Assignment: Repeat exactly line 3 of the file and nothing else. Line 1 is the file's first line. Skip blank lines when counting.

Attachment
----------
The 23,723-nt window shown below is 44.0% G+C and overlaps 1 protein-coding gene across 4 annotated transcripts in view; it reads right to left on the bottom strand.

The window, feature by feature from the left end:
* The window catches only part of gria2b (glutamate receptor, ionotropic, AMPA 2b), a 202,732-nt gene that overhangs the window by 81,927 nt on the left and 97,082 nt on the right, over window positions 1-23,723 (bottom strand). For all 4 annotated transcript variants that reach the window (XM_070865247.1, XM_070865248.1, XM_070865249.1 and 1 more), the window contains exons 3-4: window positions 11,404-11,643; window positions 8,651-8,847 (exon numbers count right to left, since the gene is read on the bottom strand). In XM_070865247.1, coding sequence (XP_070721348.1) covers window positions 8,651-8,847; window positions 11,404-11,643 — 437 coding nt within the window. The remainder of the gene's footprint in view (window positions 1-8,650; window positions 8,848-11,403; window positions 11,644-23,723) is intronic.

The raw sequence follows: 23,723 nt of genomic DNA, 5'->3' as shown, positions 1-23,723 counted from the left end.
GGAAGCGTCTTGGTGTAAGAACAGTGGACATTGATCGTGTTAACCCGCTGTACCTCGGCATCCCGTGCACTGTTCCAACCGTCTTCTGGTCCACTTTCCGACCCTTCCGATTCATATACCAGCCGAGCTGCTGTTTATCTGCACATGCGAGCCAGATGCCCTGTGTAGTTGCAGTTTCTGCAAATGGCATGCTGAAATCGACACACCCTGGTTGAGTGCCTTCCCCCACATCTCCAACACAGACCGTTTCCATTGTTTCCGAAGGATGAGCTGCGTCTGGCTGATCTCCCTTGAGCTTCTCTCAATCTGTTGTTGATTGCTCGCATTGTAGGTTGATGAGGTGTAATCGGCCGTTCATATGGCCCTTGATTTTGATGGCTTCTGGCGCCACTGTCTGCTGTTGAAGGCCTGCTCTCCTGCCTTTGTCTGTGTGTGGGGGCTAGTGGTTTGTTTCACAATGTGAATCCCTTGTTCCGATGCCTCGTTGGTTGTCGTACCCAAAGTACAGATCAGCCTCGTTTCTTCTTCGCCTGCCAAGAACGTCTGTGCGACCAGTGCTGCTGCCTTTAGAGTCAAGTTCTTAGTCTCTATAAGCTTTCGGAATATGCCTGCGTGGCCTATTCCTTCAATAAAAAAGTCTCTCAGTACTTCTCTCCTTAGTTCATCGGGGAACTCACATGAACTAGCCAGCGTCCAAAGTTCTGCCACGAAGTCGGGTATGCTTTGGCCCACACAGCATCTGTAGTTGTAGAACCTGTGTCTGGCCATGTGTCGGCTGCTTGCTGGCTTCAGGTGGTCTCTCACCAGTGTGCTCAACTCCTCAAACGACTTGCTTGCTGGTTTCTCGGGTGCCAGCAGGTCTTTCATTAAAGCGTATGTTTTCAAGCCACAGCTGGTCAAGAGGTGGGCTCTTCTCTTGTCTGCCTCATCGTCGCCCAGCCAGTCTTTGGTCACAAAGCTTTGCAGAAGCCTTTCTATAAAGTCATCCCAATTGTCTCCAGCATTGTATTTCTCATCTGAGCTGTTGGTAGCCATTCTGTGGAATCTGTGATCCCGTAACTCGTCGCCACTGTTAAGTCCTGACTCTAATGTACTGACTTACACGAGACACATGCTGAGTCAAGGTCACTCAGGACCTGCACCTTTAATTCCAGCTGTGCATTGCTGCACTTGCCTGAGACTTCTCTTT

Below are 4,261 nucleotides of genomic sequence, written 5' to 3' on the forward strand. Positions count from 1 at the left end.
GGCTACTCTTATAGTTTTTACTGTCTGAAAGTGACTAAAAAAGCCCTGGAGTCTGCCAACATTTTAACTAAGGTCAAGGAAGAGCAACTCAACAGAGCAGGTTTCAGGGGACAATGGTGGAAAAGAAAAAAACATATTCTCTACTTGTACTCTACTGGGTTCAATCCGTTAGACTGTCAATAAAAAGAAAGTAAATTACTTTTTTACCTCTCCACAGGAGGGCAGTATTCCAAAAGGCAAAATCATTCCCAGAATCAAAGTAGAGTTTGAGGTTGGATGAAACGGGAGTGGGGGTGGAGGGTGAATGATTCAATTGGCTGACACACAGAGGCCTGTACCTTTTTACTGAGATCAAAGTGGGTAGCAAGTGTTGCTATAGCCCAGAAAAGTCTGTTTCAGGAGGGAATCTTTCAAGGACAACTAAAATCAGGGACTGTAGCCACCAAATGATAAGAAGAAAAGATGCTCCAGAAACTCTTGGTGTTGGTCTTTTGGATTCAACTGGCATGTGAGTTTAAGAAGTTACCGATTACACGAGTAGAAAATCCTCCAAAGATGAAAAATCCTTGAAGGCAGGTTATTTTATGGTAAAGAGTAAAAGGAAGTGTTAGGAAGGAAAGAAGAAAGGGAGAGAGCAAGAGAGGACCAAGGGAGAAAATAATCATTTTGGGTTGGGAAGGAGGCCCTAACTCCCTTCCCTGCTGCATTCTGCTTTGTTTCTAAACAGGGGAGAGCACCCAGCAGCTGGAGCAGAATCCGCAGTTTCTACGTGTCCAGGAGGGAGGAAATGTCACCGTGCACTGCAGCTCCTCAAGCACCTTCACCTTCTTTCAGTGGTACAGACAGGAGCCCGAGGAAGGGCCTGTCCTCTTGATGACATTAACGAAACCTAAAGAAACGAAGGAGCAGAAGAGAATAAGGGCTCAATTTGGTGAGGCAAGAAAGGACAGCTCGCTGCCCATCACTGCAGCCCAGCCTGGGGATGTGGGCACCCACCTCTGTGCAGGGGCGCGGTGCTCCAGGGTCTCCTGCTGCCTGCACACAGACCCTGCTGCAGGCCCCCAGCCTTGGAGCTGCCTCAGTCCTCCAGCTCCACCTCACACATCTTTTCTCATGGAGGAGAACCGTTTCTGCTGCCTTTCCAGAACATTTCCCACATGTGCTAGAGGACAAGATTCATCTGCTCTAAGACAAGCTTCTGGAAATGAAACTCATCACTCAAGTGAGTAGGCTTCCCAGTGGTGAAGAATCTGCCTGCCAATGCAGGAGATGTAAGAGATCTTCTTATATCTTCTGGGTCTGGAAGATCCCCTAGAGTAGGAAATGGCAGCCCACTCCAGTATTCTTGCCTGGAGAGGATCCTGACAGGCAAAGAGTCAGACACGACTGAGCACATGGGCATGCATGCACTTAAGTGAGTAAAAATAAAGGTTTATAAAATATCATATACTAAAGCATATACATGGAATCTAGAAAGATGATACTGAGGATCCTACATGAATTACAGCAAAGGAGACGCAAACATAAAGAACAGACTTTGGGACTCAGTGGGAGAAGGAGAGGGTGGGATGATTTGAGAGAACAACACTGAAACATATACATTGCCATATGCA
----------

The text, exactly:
* The window catches only part of gria2b (glutamate receptor, ionotropic, AMPA 2b), a 202,732-nt gene that overhangs the window by 81,927 nt on the left and 97,082 nt on the right, over window positions 1-23,723 (bottom strand). For all 4 annotated transcript variants that reach the window (XM_070865247.1, XM_070865248.1, XM_070865249.1 and 1 more), the window contains exons 3-4: window positions 11,404-11,643; window positions 8,651-8,847 (exon numbers count right to left, since the gene is read on the bottom strand). In XM_070865247.1, coding sequence (XP_070721348.1) covers window positions 8,651-8,847; window positions 11,404-11,643 — 437 coding nt within the window. The remainder of the gene's footprint in view (window positions 1-8,650; window positions 8,848-11,403; window positions 11,644-23,723) is intronic.